Marathe Woman of firsts conviction
22 Apr 2021
When 19-year-old Ms Dinah Marathe joined Botswana Police Service as a Constable in 1983, little did she know that she would be at the helm of Botswana Prisons Services.
Starting as a temporary teacher in Rakops and Kumaga, the Lecheng born Ms Marathe left the teaching service in 1982 to join the police at a time when few women showed interest to join the force.
Ms Marathe rose from the rank of Constable to become the first woman Deputy Commissioner of Botswana Police Service, a position she held until she was recently appointed first woman Prisons Commissioner.
Born in 1963, Ms Marathe believes her recent appointment was not a gender token, but something that she earned from her hard work, diligence and commitment.
Ms Marathe is not apologetic about her ability to lead and said women should also aspire for leadership positions.
Ms Marathe has worked at different police stations amongst them Letlhakane, Serowe, Francistown, Selebi Phikwe and Gaborone.
Because she was courageous and fearless she was given the responsibility to prosecute cases.
She said she has prosecuted many cases and won most of them. After working in the prosecution department for some years, Ms Marathe was promoted to Station Commander at Francistown Police Station.
After three years, she was promoted to Officer Commanding No.10 District. She continued with her hard work and was promoted again after three years to Assistant Commissioner - Deputy Divisional Commander in Francistown.
Her role was to assist the Divisional Commander in the northern region. She was again promoted to Divisional Commander responsible for the strategic interests of Botswana Police Service in the northern part of the country.
“That is where my career was greatly shaped as a leader because I was managing bilateral relations on behalf of the country between Botswana, Zambia, Namibia and South Africa,” she said.
Ms Marathe said she lead Botswana’s delegation on many occasions to resolve issues that could have led to conflicts between Botswana and other countries such as poaching, cross border crime and transnational crime.
“I am happy that during my time issues were resolved amicably that could have led to serious conflicts between us and our neighbours,” she said.
A mother of three and a staunch gardener, she said she was then promoted to police headquarters as the first woman Deputy Commissioner.
Ms Marathe worked under several Police Commissioners starting with Mr Simon Hirschfield up to the current Commissioner, Mr Keabetswe Makgophe.
“I have been promoted by all the police commissioners. It is a matter of earning your badges and not a matter of any leader coming in and giving you any kind of favour. It is through hard work, perseverance, commitment and passion for this job,” she said.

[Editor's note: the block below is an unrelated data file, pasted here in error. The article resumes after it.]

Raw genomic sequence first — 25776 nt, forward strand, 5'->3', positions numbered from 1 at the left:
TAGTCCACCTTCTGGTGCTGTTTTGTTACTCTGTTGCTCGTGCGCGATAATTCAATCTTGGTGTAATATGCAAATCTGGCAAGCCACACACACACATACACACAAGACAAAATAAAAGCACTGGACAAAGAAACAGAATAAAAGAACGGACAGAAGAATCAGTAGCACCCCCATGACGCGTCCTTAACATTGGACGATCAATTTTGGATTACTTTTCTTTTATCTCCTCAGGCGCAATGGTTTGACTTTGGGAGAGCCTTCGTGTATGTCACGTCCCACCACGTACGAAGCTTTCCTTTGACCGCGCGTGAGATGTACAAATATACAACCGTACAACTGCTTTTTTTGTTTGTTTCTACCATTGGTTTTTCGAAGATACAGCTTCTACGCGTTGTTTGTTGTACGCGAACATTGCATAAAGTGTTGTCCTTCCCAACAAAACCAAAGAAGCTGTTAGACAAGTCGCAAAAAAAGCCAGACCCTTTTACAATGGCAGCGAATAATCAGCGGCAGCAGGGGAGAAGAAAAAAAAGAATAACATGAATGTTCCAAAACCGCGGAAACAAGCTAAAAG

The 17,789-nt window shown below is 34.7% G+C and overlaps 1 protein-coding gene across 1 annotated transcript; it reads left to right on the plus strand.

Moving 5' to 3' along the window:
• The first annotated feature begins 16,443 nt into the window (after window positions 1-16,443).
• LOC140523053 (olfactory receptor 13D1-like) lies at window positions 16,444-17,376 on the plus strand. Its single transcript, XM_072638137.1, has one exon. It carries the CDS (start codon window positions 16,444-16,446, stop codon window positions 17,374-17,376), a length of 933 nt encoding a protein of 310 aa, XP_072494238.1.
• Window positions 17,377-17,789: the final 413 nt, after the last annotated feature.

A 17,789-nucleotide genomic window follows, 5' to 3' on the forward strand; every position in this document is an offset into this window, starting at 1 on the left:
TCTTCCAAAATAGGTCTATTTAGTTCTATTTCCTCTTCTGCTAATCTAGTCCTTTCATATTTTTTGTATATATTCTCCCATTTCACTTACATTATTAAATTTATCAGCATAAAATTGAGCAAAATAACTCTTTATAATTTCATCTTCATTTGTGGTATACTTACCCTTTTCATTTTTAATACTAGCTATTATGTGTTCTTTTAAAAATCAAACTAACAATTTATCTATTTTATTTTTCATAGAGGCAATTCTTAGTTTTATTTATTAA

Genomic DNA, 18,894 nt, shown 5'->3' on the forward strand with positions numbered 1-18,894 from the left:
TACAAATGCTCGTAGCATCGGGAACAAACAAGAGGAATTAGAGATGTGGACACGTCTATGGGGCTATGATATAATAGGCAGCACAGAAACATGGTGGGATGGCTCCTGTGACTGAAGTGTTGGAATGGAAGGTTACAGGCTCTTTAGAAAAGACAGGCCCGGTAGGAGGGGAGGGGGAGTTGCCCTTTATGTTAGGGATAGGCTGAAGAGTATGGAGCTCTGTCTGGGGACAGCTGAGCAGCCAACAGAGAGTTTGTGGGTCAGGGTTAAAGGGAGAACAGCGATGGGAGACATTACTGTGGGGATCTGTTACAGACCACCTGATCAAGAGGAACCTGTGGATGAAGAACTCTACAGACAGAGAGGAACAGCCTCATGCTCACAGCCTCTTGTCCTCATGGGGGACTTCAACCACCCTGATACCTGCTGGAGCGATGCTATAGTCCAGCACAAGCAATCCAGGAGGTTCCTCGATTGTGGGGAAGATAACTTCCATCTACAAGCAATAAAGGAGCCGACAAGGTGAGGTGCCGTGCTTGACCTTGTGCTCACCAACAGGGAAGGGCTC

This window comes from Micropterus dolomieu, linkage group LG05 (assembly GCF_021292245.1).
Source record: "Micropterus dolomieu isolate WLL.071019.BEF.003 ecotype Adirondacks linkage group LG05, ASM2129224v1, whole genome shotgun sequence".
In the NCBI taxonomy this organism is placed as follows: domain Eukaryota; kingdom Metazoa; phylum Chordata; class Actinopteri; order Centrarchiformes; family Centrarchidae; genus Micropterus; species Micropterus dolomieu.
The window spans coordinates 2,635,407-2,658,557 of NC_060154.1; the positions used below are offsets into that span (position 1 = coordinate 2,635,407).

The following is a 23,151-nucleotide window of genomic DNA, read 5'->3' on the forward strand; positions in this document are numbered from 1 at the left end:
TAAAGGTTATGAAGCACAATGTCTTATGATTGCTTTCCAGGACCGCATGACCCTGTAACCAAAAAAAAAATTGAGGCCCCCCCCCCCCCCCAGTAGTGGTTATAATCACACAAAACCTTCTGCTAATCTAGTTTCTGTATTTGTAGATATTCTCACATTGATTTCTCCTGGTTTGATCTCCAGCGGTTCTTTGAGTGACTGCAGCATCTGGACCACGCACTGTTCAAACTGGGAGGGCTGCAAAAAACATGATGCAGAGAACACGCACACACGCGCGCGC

Ms Marathe said she also had several honours bestowed upon her by different Presidents, including the highest honour of meritorious service.
The new Prisons Commissioner has all Botswana Police Service medals ranging from Jubilee Service Medal (JSM) which is awarded to police officers who have served at least 25 years and have displayed good conduct and character. She also has the Distinguished Service Order (DSO) which is awarded to members of the police who have distinguished themselves by their devotion to duty.
Ms Marathe was also bestowed the Meritorious Service medal which is awarded to members of BPS for services of a meritorious nature.
“I have been given all the honours that exist in the Botswana Police Service, and I am now being appointed the first Botswana Prisons woman Commissioner,” she said.
Ms Marathe said it was an appointment that humbled her, adding that it also motivated her because it indication that the leadership of the country was able to identify leadership traits on her, adding that it was her resolve to do her best at all times.
About her new position, she said the most important thing was to understand the organisation, how it operated and its culture and to drive the mandate.
Ms Marathe said in her quest to drive the Botswana Prisons Services mandate she would work with other officers, saying her priority was the welfare of staff.
“I believe in focusing my attention on the officers because if I am able to look after them they will look after the inmates and they will look after society. I want to meet and greet them and that is when I can roll out my road map for the organisation,” she said.
Furthermore, Ms Marathe said the strategies that had been in place would guide her to come up with her own road map.
“I don’t want to come in and say this is what we are going to do. I need to get it first from them such so that I could be able to properly lead from the front and lead with them,” she said.
She noted that she had a lot of experience in police work and in leadership, saying that she believed she was a strategic leader.
She added that she would work with her new staff to move the organisation forward with the limited resources available
“As I bid Botswana Police Service good bye, I take pride that I have managed to settle several serious disputes and was able to quench serious strikes that could have had adverse effects on communities,” she said.
Ms Marathe also noted that she represented the country in peace-keeping operations.
She also represented the country as an election observer in several countries where she appreciated the police component of election management.
“I have worked with others. I cannot point to one particular area where I can say I have excelled because excellence comes from teams and not from individual effort,” she said. ENDS
Source : BOPA
Author : Anastacia Sibanda
Location : GABORONE
Event : Interview
Date : 22 Apr 2021